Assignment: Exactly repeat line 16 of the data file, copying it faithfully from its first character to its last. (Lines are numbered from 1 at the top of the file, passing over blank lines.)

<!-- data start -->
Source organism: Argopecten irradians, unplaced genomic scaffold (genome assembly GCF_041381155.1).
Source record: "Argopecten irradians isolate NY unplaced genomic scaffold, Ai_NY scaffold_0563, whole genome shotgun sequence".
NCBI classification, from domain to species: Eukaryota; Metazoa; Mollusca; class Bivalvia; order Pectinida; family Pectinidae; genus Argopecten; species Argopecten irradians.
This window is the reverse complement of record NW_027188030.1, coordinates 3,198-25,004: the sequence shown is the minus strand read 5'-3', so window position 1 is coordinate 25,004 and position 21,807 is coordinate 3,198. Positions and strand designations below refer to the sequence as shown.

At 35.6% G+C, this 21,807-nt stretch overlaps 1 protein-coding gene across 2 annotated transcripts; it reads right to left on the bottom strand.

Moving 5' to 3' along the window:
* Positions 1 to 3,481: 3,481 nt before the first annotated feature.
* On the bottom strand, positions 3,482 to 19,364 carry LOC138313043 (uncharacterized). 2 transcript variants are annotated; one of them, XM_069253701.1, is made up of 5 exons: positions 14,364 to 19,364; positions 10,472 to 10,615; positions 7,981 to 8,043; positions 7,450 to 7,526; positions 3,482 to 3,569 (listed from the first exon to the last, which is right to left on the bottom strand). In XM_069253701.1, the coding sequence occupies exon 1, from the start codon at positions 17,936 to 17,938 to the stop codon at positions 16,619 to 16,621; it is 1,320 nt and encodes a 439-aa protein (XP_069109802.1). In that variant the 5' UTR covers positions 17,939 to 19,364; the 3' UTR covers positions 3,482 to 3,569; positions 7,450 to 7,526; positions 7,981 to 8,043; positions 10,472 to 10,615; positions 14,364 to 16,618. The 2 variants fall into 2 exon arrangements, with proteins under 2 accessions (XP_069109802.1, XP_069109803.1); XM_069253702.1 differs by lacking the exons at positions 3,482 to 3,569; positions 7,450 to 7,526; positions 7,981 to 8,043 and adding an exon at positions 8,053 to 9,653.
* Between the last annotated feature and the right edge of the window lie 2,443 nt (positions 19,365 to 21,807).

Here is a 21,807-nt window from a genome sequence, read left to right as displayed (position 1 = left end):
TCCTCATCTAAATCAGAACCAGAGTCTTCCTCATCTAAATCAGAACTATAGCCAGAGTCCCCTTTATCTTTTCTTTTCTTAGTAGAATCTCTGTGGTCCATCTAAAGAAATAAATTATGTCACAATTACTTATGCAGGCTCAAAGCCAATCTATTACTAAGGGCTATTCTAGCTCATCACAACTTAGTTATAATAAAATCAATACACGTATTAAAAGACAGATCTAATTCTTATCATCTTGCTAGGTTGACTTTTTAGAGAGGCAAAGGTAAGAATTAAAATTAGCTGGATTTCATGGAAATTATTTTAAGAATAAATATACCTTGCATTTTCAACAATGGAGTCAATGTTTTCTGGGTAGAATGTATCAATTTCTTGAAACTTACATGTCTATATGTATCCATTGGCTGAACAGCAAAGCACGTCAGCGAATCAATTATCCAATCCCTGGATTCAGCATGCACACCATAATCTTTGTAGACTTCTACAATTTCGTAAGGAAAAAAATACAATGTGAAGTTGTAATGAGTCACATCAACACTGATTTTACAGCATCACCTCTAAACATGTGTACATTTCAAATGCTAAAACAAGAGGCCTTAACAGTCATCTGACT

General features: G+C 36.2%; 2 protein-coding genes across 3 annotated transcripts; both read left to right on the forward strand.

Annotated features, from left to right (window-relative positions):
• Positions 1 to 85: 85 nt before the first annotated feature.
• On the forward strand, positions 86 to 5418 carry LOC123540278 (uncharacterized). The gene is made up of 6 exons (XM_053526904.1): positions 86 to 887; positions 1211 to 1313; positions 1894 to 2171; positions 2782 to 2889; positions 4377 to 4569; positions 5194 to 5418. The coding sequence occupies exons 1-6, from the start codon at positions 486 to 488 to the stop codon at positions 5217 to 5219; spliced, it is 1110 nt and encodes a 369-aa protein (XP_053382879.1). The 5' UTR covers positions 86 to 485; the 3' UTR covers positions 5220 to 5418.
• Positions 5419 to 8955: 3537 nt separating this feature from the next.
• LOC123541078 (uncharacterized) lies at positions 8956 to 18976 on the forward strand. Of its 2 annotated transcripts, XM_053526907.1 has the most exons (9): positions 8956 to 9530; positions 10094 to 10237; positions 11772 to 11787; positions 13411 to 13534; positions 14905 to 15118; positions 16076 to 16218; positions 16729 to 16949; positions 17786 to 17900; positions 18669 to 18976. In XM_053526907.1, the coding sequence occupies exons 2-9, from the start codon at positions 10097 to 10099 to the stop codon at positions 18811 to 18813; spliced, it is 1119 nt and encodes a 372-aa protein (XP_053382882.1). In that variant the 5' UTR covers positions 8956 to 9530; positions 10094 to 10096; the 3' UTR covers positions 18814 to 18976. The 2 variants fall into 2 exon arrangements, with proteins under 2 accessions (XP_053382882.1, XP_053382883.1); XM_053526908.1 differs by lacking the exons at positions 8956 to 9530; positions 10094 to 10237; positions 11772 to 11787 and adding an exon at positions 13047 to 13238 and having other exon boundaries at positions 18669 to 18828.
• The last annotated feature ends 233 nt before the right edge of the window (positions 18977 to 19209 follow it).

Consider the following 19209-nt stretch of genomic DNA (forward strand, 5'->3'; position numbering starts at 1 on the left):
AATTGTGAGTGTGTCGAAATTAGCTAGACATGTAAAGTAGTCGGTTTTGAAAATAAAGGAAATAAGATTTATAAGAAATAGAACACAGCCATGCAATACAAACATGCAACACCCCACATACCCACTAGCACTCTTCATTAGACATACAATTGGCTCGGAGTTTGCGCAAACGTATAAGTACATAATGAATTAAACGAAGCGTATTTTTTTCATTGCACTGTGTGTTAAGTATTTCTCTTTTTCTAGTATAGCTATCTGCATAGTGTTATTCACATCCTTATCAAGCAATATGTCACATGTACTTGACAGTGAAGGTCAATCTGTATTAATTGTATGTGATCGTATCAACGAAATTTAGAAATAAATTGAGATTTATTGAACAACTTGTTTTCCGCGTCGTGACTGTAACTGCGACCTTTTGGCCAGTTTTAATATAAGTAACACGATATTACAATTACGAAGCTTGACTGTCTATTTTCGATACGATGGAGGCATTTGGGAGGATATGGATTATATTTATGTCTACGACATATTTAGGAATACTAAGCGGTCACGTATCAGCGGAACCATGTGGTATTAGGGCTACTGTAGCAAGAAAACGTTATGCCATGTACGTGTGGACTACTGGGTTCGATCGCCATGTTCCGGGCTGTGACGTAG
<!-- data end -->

• Positions 5419 to 8955: 3537 nt separating this feature from the next.